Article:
Nothing will affect the appearance of your home more dramatically than the exterior siding you choose. As you shop, look for siding panels and materials that suit the architectural style of your house and that fit your lifestyle. Your decision can also change the look of an entire neighborhood.
Here are the most popular materials for exterior siding.
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Traditional stucco is cement combined with water and inert materials such as sand and lime. Many homes built after the 1950s use a variety of synthetic materials that resemble stucco. Some synthetic stuccos have been problematic. However, a quality synthetic stucco will prove durable. Tint the stucco the color you want, and you may never need to paint.
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Stone Veneer Siding
If you think of ancient monuments and temples, you know that stone is the most durable of all building materials. Granite, limestone, slate, and other types of stone are beautiful and nearly impervious to the weather. Unfortunately, they are also extremely expensive. Precast stone veneers and facings are more affordable. Some stone veneers look quite genuine, while others are clearly artificial.
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Cement Fiber Siding
Fiber cement siding can have the appearance of wood, stucco, or masonry. This durable, natural-looking material is often called by the brand names HardiPlank and HardiPanel. If you want the look of authentic wood with a bit less maintenance, cement fiber is a good option. Fiber cement siding is fireproof, termite-proof, and may have a warranty of up to fifty years.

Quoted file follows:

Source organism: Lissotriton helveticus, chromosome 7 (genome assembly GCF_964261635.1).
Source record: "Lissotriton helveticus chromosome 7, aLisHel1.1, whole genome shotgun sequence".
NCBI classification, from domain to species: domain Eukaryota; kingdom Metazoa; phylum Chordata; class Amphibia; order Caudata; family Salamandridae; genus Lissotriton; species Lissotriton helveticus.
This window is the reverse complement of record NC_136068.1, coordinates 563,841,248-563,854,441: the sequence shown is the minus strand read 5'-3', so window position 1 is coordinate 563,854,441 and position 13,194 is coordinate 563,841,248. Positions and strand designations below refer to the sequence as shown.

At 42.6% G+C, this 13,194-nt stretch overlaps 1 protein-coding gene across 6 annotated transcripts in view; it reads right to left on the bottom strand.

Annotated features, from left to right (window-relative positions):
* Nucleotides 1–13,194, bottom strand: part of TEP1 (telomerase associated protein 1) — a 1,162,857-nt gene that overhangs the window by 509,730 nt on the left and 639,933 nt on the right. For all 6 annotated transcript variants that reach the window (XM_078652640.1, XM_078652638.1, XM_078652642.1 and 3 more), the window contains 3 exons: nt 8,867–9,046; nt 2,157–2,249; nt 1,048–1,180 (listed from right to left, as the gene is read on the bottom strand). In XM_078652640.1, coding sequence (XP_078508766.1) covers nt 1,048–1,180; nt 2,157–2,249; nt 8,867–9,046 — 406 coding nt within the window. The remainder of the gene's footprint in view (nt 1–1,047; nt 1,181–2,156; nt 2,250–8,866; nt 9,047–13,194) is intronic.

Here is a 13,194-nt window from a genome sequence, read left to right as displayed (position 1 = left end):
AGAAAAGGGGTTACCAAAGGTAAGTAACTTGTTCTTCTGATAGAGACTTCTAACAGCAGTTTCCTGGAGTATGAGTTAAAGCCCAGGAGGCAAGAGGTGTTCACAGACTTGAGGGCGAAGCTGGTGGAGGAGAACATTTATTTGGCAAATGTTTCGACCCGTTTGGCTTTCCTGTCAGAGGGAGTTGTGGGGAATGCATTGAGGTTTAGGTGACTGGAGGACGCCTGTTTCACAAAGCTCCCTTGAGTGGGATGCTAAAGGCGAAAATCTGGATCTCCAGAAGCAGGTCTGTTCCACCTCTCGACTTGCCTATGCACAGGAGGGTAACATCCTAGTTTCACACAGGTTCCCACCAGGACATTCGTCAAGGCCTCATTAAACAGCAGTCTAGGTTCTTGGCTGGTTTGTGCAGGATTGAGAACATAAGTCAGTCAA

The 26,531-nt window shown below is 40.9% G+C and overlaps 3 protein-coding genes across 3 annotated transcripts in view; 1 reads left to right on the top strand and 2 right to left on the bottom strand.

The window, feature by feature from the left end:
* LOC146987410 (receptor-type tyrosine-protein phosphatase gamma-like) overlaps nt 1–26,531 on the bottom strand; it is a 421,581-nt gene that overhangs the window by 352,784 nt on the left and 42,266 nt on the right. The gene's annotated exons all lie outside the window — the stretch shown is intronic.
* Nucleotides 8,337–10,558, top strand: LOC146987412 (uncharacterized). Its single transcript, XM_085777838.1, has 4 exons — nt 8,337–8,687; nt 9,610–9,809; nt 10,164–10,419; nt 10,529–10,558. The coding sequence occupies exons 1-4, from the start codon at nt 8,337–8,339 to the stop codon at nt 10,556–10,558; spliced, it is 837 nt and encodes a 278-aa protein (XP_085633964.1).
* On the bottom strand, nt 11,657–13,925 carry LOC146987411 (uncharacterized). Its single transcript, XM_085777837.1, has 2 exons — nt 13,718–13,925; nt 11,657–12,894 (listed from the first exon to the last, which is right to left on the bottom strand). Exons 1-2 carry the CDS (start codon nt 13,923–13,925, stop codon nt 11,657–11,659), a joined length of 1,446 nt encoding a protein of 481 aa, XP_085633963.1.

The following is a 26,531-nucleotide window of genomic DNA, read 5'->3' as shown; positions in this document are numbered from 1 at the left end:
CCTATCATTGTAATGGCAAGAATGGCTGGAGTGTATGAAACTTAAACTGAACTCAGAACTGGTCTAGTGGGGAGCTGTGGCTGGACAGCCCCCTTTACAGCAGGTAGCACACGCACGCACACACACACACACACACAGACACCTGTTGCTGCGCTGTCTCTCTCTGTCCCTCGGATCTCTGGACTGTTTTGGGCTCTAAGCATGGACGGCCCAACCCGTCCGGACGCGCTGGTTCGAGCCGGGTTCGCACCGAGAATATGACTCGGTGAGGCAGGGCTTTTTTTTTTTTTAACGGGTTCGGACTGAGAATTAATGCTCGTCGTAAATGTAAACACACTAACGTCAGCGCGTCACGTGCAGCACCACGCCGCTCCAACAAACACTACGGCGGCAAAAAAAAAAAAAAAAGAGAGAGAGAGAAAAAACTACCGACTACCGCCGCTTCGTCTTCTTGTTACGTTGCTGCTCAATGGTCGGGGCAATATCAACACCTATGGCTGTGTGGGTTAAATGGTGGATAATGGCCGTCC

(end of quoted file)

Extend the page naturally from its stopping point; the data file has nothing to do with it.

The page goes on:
Some older homes have cement asbestos siding made from Portland cement and asbestos fibers. Removing that type of siding can be hazardous, so remodelers often apply a new, modern siding on top.
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Wood Clapboard Siding
Modern science has given us many synthetic wood-look products, and yet solid wood (usually cedar, pine, spruce, redwood, cypress, or Douglas fir) remain favorite choices for finer homes. With periodic care, wood siding will outlast vinyl and other pretenders. As with cedar shingle siding, wood clapboards can be stained rather than painted. Many wood frame houses built centuries ago still look beautiful today.Continue to 5 of 12 below.
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Brick and Brick Veneer Siding
Made of fired clay, brick comes in a wide variety of earthy, eye-pleasing colors. Although it is expensive, brick construction is desirable because it can last centuries and probably won't need any patching or repairs for the first twenty-five years. Older brick homes may have a stucco siding, which should be maintained because of its historical accuracy. Quality brick veneers are also attractive and durable, although they don't have the longevity of solid brick.
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Cedar Shingle Siding
Homes sided in cedar shingles (also called "shakes") blend beautifully with wooded landscapes. Made of natural cedar, the shingles are usually stained browns, grays, or other earthen colors. Shakes offer the natural look of real wood, but usually, require less maintenance than wood clapboard. By using stain rather than paint, you can minimize peeling.
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Engineered Wood Siding